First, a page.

Section 188(1) of the Trade Union and Labour Relations (Consolidation) Act 1992 (“TULRCA“) states that where an employer is proposing to dismiss as redundant 20 or more employees at one establishment within a period of 90 days or less, the employer shall consult appropriate representatives of any of the employees who may be affected by the proposed dismissals. The concept of establishment in TULRCA derives from the European Collective Redundancies Directive (the “Directive”).
Woolworths plc (“Woolworths“) employed over 27,000 employees in 814 stores across the UK. On 27 November 2008, Woolworths went into administration and it subsequently went into compulsory liquidation in November 2010.
On 16 December 2008, the joint administrators informed the Union that employees were potentially at risk of redundancy. When a buyer did not materialise, by January 2009, all Woolworths’ stores had closed and its retail employees had been made redundant.
The Union filed a claim against Woolworths citing breach of the collective consultation obligations under section 188(1) and by analogy Article 1(1)(a) (ii) of the Directive. The Employment Tribunal upheld the breach of section 188 and made protective awards of 60 days’ pay for each affected employee. Importantly, the protective award expressly excluded those employees employed at stores with fewer than 20 employees on the basis that these constituted separate establishments for the purposes of TULRCA. The Union appealed.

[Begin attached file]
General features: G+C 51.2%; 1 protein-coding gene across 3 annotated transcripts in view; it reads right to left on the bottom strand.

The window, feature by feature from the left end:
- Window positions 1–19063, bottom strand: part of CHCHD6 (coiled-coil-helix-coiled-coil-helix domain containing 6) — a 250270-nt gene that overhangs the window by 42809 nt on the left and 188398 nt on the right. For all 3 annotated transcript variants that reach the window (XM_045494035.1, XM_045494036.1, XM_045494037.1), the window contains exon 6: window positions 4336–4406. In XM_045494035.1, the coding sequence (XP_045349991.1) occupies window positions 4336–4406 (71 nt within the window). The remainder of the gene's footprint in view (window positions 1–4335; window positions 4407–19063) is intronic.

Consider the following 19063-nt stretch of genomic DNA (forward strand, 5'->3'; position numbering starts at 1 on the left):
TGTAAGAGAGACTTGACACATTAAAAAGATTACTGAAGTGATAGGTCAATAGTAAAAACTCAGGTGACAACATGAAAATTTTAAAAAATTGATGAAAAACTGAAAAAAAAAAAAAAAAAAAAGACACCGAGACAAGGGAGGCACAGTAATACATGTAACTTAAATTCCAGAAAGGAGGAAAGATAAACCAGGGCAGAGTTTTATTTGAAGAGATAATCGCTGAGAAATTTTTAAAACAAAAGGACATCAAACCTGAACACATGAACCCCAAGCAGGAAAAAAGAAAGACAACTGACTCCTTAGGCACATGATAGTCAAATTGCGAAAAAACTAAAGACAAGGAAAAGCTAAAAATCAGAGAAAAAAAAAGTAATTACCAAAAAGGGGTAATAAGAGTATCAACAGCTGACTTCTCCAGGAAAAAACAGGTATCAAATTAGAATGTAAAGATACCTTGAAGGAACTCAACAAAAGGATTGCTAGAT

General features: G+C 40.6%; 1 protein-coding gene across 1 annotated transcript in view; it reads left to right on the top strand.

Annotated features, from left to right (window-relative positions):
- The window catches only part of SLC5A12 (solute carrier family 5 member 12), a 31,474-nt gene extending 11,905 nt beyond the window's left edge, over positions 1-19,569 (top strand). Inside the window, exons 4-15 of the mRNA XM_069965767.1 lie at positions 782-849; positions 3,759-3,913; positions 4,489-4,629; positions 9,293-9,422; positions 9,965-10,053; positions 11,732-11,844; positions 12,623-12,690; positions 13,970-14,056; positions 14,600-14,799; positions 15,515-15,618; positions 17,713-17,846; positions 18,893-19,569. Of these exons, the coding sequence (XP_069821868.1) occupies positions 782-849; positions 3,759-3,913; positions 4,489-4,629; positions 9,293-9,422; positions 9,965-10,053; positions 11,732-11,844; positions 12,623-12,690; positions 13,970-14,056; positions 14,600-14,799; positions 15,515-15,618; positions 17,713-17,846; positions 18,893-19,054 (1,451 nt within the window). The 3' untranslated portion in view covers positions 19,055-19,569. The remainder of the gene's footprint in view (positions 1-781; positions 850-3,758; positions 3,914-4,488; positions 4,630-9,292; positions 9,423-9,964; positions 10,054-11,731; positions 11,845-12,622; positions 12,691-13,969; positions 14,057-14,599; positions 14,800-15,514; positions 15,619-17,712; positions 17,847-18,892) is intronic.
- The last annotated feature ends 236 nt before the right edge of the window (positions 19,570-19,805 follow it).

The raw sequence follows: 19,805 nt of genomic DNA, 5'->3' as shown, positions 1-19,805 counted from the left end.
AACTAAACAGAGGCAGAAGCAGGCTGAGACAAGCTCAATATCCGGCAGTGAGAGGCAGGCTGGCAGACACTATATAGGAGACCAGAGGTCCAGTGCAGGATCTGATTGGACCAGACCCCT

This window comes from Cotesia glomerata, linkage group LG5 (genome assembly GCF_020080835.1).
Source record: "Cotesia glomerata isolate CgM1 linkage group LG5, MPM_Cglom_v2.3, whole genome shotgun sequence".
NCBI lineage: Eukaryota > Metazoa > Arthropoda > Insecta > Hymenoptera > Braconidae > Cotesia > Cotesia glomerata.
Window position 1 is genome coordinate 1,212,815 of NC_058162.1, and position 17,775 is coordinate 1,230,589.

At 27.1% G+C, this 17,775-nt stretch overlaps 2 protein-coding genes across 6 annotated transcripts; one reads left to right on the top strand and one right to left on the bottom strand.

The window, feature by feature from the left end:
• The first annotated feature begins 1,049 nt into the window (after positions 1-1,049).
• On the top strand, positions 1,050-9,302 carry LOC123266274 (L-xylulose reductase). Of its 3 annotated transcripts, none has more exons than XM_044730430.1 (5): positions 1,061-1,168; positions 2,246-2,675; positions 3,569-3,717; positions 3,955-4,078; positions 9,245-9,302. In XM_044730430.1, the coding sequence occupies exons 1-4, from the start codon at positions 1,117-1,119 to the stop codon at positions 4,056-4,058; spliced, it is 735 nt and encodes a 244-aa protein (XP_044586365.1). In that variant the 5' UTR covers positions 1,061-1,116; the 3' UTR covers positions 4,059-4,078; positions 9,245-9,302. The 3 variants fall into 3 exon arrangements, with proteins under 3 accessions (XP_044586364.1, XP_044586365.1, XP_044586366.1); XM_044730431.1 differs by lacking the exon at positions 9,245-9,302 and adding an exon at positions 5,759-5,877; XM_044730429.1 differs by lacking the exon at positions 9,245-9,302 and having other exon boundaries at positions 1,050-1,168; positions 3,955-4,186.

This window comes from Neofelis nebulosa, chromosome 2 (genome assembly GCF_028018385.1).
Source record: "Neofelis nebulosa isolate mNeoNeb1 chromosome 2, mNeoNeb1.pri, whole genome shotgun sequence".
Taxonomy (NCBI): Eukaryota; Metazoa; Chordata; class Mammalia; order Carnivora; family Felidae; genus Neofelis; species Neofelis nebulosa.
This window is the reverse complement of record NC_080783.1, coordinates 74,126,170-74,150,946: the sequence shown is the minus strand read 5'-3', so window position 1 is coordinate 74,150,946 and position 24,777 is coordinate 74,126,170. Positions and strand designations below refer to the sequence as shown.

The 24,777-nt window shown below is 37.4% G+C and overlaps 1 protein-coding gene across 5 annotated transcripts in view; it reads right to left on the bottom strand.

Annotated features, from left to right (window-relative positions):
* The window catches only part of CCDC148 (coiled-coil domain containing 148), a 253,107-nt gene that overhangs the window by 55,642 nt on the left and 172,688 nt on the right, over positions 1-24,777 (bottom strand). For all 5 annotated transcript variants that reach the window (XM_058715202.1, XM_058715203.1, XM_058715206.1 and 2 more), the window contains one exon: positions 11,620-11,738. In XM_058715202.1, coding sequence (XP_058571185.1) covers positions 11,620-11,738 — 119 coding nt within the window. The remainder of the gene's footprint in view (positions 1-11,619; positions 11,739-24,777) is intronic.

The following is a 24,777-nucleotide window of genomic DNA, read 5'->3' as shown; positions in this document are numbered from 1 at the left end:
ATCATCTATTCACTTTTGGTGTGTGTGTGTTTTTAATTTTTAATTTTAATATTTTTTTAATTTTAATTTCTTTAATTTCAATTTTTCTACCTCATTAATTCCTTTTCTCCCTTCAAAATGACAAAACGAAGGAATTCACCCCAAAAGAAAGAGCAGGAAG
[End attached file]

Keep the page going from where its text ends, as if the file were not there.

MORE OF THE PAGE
The Employment Appeal Tribunal (“EAT“) found in favour of the Union and held that the protective award should be paid to all employees, irrespective of their location. The concept of “establishment”, they said, was incompatible with the Directive and had no meaning under UK law.
On the face of it, the EAT decision represents a significant change to an employer’s obligations in a collective redundancy consultation process. An employer proposing to make 20 or more redundancies (or to change terms and conditions where 20 or more employees could be affected) anywhere within its business should now consider following collective redundancy consultation obligations to be on the safe side. More will be known when the formal written judgment is issued by the EAT.
Employers (particularly larger employers with complex structuring) should look at how they can monitor group- wide redundancy levels across their organisation to ensure, when aggregated, that the overall number does not inadvertently tip them into collective consultation.
Subject to a successful appeal by the administrators, there is a risk that recently redundant ex-employees may now look to litigate against their former employer for breaches of TULRCA.